DAP First Call
612.874.7063 | 8:00am-5:00pm Monday-Friday
DAP First Call is a resource for you. First Call is staffed by therapists, interns, and volunteers who are trained to assist you. They’re experts in our programs and can help you sign up for a group or find the services you’re looking for. If DAP doesn’t offer it, we can help you find someone who does!
If this is an emergency, call 9-1-1. If you are in crisis, call the Minnesota statewide domestic violence hotline, DayOne, at 1-866-223-1111.
What is Domestic Violence?
Domestic violence is a learned and chosen pattern of hurtful behavior used to gain and maintain power and control over an intimate partner. It sometimes erupts in physical abuse, but that’s not the whole of it. Domestic violence also includes psychological, emotional, technological, sexual, and financial abuse.
It can be helpful to think of domestic violence in these categories, but it’s important to remember that abusive behavior is very complex and doesn’t always fit neatly into these boxes.
Forceful or violent physical behavior. This form of abuse is often what comes to mind when we think of domestic violence.
- any kind of injury with a weapon
- hitting, slapping, or punching
- pushing or restraining
- spitting on or biting
- throwing an object at someone else
Any non-consensual sexual act or behavior. Forcing someone to have sex when they don’t want to, are unable to consent (because they’re drunk or high or asleep, for example), or afraid to say no is all abusive behavior.
- insisting that you dress in a certain way or making demeaning remarks about how you dress
- making demeaning remarks about your body and/or body parts
- minimizing your feelings about sex
- berating you about your sexual history or blaming you for sexual abuse
- insisting on touching you sexually when you do not want to be touched, either when the two of you are alone or in the presence of others
- calling you sexualized names, like “whore” or “slut”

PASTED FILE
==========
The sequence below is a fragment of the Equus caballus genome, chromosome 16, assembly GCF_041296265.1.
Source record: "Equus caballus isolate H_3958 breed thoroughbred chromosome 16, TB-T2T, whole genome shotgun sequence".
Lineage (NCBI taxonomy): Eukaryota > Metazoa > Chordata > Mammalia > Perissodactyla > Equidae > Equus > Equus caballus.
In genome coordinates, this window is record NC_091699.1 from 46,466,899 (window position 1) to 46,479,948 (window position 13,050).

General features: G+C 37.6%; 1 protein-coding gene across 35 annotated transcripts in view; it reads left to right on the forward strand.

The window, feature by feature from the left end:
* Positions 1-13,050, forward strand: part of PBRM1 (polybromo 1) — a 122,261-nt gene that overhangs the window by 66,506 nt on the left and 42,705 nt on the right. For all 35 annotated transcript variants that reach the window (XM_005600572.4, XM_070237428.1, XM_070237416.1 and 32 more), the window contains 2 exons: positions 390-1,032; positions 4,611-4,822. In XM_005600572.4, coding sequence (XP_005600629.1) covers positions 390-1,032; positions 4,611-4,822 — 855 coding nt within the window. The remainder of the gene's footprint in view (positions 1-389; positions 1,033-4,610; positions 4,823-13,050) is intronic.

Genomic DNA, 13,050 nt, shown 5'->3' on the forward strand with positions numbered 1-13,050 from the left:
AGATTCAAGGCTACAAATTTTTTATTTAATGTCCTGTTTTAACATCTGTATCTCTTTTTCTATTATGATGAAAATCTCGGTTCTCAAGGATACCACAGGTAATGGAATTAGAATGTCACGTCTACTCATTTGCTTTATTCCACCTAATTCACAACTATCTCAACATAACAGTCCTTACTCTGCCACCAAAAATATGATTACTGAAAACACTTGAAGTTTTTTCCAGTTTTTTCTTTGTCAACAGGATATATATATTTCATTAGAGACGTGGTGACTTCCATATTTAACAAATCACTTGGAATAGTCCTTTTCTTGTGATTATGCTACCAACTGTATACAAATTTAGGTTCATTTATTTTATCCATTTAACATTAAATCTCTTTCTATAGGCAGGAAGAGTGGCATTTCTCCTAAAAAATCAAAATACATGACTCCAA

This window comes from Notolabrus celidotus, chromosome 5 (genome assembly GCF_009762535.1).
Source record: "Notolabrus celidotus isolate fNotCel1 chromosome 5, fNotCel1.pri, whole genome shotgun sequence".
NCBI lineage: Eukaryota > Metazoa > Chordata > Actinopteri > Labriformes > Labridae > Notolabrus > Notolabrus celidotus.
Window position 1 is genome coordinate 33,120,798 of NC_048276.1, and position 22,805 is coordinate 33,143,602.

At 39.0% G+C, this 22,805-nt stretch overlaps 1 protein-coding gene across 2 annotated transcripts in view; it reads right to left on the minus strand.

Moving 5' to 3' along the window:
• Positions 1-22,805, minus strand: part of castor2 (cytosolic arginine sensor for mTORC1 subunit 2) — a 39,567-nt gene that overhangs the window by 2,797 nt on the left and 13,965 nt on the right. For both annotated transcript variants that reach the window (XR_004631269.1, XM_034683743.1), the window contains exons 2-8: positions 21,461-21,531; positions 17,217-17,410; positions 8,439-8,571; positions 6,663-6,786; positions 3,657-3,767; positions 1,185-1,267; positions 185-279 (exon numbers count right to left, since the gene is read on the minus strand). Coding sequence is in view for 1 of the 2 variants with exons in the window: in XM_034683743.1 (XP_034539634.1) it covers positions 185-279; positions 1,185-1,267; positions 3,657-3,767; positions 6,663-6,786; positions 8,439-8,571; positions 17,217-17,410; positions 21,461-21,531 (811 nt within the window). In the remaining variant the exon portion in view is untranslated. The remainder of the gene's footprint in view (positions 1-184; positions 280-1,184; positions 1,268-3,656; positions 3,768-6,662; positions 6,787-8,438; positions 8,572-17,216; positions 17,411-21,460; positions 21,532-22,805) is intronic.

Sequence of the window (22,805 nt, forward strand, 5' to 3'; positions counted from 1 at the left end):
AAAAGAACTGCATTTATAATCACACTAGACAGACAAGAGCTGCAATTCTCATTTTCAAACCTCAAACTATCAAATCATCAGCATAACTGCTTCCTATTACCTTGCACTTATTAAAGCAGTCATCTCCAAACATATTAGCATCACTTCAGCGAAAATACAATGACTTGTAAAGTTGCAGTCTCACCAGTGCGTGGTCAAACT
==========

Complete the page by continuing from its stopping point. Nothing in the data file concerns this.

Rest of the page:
- forcing you to perform any specific sexual act that you do not wish to do
Harder to pin down or prove, but just as destructive as other, more obvious forms of violence. We consider it domestic abuse if a person makes cruel, unfair comments or otherwise emotionally attacks their partner in order to gain power or control over that person.
- swearing or screaming at you
- harassing, interrogating, or degrading you repeatedly
- attacking your self-esteem or insulting you, such as name-calling, put-downs, and ridicule
- attacking or insulting people you care for, like your family and friends
- blaming you for everything that goes wrong
- forcing you to do degrading things, like making you kneel or making you beg for money
- criticizing your thoughts, feelings, opinions, beliefs, and actions
- being extremely jealous
- telling you that you are “sick” or “crazy” and need therapy
- using physical disabilities against you or putting you down for your disability
Any threat to do bodily harm to a partner, a child, a family member, friends, pets, or oneself. Psychological abuse involves not only hurt and anger but also fear and degradation.
- threatening to hurt you
- threatening to harm himself/herself to punish you
- threatening to hurt your children, pets, family members, or friends
- making vague threats
- breaking or throwing things
- punching walls and slamming doors
- hiding, stealing, or destroying your possessions
- controlling your behavior, like keeping you from seeing friends, following you, or monitoring your phone conversations
- using money to control you, like taking money from you or forcing you to ask for money